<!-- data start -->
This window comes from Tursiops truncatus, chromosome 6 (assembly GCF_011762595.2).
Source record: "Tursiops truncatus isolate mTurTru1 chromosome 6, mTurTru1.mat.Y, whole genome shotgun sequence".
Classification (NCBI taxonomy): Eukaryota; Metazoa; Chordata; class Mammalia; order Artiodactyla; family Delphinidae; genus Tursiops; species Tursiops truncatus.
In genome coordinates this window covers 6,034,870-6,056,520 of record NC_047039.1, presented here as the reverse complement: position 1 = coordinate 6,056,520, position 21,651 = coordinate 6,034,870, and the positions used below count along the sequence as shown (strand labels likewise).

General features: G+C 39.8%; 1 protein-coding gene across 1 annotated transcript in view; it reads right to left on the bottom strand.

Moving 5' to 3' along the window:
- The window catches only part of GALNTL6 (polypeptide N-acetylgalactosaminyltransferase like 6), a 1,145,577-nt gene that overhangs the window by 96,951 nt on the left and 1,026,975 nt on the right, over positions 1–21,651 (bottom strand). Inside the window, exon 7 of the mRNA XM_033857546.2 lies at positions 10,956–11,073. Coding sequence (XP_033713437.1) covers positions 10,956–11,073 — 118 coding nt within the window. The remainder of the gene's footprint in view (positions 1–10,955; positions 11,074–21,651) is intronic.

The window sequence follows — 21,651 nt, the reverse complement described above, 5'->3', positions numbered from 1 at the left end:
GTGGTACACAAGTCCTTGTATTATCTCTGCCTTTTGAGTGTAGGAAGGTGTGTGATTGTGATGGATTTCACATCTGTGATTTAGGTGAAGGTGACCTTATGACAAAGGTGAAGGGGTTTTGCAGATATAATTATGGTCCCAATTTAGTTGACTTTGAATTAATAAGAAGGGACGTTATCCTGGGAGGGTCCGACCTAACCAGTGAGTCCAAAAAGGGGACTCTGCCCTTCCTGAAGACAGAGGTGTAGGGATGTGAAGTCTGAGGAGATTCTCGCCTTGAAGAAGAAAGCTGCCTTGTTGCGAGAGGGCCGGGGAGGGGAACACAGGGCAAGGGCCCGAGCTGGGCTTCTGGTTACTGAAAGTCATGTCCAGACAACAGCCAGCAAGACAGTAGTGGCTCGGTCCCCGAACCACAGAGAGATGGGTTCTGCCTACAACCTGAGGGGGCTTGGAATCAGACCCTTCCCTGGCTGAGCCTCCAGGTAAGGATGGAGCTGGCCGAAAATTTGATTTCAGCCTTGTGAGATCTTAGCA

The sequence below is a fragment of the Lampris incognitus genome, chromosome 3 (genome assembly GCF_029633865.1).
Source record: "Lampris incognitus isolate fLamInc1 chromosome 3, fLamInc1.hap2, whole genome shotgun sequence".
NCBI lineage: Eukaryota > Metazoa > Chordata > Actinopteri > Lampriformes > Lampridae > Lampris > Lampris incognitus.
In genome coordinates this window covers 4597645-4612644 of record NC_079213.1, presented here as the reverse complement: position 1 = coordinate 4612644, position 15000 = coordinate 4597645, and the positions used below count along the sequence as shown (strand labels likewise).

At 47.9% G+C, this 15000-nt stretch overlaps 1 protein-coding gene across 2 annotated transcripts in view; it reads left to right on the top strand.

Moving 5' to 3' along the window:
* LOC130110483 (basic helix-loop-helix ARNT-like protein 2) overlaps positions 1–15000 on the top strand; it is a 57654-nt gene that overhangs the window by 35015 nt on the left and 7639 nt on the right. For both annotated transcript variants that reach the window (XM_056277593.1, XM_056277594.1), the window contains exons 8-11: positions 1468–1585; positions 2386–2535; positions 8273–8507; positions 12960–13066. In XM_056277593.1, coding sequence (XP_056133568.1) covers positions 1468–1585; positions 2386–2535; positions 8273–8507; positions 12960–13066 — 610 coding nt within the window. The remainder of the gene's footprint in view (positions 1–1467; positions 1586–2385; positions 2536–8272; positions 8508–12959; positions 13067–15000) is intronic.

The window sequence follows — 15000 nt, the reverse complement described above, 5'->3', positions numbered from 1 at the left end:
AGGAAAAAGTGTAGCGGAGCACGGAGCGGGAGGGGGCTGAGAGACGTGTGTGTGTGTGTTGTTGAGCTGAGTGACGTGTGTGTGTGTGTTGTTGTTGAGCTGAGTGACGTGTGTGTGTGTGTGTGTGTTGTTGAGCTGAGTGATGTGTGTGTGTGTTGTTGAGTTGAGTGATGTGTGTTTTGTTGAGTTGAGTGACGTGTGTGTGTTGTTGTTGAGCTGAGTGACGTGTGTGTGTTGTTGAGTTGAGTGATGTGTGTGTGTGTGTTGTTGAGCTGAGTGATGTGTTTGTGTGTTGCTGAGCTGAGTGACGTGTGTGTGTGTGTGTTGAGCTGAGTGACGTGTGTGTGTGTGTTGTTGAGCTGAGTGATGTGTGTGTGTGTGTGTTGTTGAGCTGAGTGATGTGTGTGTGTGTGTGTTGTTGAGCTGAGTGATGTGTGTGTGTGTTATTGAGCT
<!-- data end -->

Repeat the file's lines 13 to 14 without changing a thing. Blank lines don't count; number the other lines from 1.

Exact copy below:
In genome coordinates this window covers 4597645-4612644 of record NC_079213.1, presented here as the reverse complement: position 1 = coordinate 4612644, position 15000 = coordinate 4597645, and the positions used below count along the sequence as shown (strand labels likewise).

At 47.9% G+C, this 15000-nt stretch overlaps 1 protein-coding gene across 2 annotated transcripts in view; it reads left to right on the top strand.